of any of the following persons, if the court determines that  
            representation of the interest otherwise would be inadequate:
                 a minor;
                 an incapacitated person;
                 an unborn person;
                 an unascertained person;
                 a person whose identity or address is unknown; and
                 a designated class of persons who are not ascertained or  
               are not in being.  (Prob. Code Sec. 1003(a).)
           
            This bill  would also authorize the court, on its own motion or  
            on request of a trustee or other person interested in the  
            welfare of the animal or an animal care nonprofit  
            organization, to appoint a guardian ad litem to represent the  
            interest of an animal for which a trust has been established,  
            if the court determines that representation of the interest  
            otherwise would be inadequate.
           
           2.  Existing law  provides for the creation of a trust for the  
            care of an animal as follows:
                 a trust for the care of a designated domestic or pet  
               animal is valid and terminates when no living animal is  
               covered by the trust;
                 the governing instrument shall be liberally construed in  
               order to bring the transfer within the normal rules for  
               trusts, to presume against the honorary nature of the  
                                                                      



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               disposition, and to carry out the general intent of the  
               trustor;
                 extrinsic evidence is admissible in determining the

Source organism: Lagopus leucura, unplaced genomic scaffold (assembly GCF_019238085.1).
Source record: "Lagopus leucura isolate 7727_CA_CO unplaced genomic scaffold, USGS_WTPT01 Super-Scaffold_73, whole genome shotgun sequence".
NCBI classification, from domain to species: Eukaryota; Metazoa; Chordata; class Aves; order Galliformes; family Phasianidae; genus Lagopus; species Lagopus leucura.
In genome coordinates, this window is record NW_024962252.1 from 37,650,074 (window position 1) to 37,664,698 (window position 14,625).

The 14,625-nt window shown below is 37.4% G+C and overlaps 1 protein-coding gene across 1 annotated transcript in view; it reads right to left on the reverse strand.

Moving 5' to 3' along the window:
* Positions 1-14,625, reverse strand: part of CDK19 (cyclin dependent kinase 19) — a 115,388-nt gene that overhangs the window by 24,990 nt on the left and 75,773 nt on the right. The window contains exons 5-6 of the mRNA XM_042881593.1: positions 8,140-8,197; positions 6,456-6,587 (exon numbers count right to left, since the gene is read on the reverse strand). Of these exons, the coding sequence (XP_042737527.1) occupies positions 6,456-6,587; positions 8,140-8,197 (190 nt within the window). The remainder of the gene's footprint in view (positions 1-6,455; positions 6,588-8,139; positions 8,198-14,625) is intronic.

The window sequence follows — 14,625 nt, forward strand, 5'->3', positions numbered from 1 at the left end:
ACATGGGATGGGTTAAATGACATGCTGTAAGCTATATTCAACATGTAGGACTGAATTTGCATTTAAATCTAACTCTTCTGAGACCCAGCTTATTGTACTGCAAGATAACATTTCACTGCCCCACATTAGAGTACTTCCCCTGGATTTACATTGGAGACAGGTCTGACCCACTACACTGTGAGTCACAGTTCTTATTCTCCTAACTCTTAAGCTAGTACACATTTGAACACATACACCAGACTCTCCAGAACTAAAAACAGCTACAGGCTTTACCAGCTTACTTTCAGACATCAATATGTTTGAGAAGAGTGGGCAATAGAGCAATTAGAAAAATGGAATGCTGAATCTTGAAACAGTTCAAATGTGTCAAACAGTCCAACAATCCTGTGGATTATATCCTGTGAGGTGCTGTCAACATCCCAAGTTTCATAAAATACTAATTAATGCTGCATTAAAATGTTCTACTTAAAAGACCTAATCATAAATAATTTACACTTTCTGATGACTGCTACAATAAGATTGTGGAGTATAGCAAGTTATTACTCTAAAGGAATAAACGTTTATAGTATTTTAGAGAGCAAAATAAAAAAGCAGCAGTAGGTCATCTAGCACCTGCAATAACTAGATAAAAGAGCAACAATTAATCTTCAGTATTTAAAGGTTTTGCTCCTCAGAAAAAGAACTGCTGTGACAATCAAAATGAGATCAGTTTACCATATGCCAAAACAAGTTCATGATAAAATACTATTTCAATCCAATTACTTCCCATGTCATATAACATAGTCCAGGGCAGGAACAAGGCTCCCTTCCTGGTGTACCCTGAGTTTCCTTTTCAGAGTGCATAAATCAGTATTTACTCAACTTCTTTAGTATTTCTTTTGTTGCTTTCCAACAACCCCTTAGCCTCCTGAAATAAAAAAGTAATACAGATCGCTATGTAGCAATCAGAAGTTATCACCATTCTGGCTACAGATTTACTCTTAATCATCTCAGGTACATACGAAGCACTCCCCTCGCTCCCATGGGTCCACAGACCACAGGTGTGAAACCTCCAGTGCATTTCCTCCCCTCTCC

intent of the trustor;
                 the trust principal or income shall not be converted to  
               the trustee's use or for any purpose other than for the  
               benefit of the covered animal;
                 upon termination of the trust, the trustee shall  
               transfer the unexpended trust property, as specified;
                 the intended purpose of the trust principal or income  
               may be enforced by a person designated by the trust or, if  
               none is designated, by a person appointed by the court upon  
               application;
                 any person interested in the welfare of the animal or  
               any nonprofit charitable organization that has as its  
               principal activity the care of animals may petition the  
               court regarding the trust;
                 if the trust instrument does not name a trustee or no  
               trustee or successor trustee is willing or able to serve,  
               the court is required to appoint a trustee to carry out the  
               intended use of the trust property;
                 a court may order the transfer of the trust property to  
               a court-appointed trustee, if it is required to ensure that  
               the intended use is carried out and if a successor trustee  
               is not designated in the trust instrument or if no  
               designated successor trustee agrees to serve or is able to  
               serve;
                 a court may make all other orders necessary to carry out  
               the trustor's intent;
                 trust accountings must be provided to the beneficiaries  
               who would be entitled to distribution if the animal were  
               then deceased and to any nonprofit charitable corporation